Mother knew best when she told you not to lie. Stretching the truth can get a person in trouble. Just ask Chason Renee Chase, also known as “Lady Jamaica” and “Lady J,” age 24, of Columbia, South Carolina, and Atlanta, Georgia.
Lady J got a sentence of three months in the slammer followed by three years of supervised release for making false statements to FBI agents during a kidnapping investigation. She had no previous criminal record.
Evidence shows that in April 2014, agents with the Columbia Violent Gang Task Force heard that Chase was affiliated with individuals, including North Carolina prisoner and gang member Kelvin Melton, involved in the kidnapping of a North Carolina state prosecutor’s father. When she was approached by agents in Columbia and advised of the kidnapping investigation, Chase denied knowing Melton, stated that she did not recognize a photo of Melton, denied recognizing Melton’s phone number, denied communicating with any gang members since last year, and denied communicating with Melton.
Agents confirmed through phone records that Melton and Chase had been in contact. In fact, after Chase was arrested and during questioning, Chase’s cellular phones showed that Melton was calling her from his jail cell in North Carolina. The investigation confirmed and Chase later admitted that she was a member of the Bloods gang and that she kept their membership records and handled dues payments.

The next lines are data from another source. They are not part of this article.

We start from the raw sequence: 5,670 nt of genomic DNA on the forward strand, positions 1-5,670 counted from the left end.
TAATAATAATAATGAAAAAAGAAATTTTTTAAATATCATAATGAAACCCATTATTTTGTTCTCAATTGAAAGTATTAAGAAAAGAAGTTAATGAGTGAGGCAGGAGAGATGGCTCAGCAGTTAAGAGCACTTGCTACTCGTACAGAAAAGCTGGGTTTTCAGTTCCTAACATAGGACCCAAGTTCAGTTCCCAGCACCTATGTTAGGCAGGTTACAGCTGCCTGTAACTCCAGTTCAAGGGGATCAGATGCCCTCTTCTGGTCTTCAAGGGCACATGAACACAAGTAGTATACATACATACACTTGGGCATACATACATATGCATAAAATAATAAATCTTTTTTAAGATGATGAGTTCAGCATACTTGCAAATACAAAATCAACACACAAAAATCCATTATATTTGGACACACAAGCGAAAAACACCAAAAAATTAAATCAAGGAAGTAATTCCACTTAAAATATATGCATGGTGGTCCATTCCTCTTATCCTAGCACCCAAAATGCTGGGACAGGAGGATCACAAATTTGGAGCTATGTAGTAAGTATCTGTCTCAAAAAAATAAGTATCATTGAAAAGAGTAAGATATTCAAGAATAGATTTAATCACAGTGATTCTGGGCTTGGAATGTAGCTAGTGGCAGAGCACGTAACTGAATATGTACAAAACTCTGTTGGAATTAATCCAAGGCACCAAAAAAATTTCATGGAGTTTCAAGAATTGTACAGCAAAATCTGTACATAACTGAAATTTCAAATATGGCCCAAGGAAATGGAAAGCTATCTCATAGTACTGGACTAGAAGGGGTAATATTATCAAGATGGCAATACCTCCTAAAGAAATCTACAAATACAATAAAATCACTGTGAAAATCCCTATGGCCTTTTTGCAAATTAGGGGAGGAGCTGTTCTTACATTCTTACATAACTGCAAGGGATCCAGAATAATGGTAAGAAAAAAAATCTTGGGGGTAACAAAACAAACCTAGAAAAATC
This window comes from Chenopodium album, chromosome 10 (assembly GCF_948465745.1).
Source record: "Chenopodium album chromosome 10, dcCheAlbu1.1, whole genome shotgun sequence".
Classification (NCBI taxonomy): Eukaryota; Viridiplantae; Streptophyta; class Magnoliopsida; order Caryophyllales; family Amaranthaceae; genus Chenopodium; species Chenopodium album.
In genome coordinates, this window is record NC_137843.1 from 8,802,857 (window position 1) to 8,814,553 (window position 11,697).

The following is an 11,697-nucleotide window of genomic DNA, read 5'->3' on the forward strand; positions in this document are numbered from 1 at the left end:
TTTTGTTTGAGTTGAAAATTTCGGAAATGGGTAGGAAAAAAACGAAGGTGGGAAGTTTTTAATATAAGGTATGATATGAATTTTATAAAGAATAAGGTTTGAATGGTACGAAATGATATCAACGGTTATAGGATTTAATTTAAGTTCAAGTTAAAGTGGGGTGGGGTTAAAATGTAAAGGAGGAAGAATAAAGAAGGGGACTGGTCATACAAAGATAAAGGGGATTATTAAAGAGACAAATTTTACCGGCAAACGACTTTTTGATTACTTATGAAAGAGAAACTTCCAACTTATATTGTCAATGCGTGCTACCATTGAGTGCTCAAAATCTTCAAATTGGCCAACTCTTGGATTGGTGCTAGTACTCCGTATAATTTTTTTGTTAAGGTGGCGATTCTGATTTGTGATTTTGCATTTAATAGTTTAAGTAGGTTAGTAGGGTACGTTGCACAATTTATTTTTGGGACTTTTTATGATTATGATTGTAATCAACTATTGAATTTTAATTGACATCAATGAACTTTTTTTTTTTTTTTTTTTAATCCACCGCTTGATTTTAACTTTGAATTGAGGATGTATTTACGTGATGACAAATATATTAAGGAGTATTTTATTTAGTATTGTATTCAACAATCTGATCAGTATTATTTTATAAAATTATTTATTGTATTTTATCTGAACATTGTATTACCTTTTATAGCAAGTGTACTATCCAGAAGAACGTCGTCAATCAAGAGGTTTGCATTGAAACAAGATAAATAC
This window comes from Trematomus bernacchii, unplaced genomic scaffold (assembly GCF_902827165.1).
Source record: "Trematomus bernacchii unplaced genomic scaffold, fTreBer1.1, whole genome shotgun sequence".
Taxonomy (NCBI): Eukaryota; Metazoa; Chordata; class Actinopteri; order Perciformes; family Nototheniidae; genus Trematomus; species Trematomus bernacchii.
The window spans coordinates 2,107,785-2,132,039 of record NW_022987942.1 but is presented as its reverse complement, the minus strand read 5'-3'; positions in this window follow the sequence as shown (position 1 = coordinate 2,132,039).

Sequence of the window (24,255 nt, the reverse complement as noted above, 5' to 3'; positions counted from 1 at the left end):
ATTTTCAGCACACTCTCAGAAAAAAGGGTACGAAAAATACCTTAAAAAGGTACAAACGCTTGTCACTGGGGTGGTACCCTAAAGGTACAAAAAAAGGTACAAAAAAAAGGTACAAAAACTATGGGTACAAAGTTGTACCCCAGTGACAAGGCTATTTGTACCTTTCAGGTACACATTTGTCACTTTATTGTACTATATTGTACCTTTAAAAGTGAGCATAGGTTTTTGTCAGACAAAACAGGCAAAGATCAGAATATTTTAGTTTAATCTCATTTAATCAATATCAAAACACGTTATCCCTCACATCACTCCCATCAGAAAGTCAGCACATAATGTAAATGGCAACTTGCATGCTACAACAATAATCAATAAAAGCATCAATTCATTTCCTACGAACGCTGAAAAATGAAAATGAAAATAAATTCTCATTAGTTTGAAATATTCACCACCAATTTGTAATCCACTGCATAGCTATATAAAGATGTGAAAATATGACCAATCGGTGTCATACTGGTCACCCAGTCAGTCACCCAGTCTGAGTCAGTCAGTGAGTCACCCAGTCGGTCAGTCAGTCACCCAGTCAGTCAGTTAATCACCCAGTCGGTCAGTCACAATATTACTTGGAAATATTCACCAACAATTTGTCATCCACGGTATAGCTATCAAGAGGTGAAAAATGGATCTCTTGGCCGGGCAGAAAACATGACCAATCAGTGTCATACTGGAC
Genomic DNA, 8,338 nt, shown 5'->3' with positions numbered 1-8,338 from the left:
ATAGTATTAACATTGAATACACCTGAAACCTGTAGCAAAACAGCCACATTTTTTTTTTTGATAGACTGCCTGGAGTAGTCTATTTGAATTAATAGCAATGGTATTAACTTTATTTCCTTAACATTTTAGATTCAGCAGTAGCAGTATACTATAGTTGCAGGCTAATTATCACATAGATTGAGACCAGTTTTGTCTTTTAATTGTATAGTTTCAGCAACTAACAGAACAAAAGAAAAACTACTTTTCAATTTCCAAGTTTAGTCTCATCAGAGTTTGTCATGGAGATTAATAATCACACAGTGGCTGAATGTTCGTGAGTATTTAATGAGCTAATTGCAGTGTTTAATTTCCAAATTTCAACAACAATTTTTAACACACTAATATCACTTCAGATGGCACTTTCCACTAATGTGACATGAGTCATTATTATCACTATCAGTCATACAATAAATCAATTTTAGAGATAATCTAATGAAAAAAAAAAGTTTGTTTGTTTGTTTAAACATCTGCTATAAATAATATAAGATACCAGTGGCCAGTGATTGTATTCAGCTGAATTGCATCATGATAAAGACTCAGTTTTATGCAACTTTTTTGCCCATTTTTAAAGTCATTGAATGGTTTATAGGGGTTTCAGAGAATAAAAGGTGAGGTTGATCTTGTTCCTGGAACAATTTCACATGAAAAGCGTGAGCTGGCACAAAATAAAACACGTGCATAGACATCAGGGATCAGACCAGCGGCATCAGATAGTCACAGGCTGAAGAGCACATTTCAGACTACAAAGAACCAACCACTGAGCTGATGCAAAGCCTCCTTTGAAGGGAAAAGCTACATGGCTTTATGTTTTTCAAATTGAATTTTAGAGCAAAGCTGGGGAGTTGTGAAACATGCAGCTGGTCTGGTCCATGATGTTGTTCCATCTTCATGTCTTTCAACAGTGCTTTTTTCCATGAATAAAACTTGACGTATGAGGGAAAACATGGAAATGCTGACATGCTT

The kidnapping victim was rescued in Atlanta shortly after.
In court Chase made a request for a probation sentence. That was denied by the judge, who cited the serious nature of the kidnapping investigation during which Chase told her lies.
7-Eleven Armed Robbers Sentenced to 20 Years
Bryant Smith and his partner in crime John Robinson robbed eight 7-Eleven stores in Baltimore, Maryland, before their luck ran out. Smith, 26, was just sentenced to 20 years in prison, closing the book on their long-running string of heists. Robinson, 34, was sentenced earlier, in August 2014, and also got 20 years on the same charges.
In each of the eight robberies, Robinson wore a mask and pointed a loaded gun at a store employee, demanding money. Robinson or Smith, who was also masked, would take merchandise as well as cash, such as cigarettes and lottery scratch-off tickets. In some instances, one of the bandits would order the store employee to lie on the floor.